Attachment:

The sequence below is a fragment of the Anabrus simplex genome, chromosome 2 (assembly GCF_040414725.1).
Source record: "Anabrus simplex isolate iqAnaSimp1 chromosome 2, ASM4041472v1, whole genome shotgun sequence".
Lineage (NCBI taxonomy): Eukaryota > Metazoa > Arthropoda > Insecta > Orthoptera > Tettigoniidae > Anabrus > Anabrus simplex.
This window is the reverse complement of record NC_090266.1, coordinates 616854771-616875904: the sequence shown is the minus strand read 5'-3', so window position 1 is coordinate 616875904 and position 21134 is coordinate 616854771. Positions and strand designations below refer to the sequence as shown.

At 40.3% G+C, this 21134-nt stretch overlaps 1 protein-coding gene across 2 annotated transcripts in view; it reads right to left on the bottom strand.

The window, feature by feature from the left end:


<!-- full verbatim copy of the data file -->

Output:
The sequence below is a fragment of the Anabrus simplex genome, chromosome 2 (assembly GCF_040414725.1).
Source record: "Anabrus simplex isolate iqAnaSimp1 chromosome 2, ASM4041472v1, whole genome shotgun sequence".
Lineage (NCBI taxonomy): Eukaryota > Metazoa > Arthropoda > Insecta > Orthoptera > Tettigoniidae > Anabrus > Anabrus simplex.
This window is the reverse complement of record NC_090266.1, coordinates 616854771-616875904: the sequence shown is the minus strand read 5'-3', so window position 1 is coordinate 616875904 and position 21134 is coordinate 616854771. Positions and strand designations below refer to the sequence as shown.

At 40.3% G+C, this 21134-nt stretch overlaps 1 protein-coding gene across 2 annotated transcripts in view; it reads right to left on the bottom strand.

The window, feature by feature from the left end: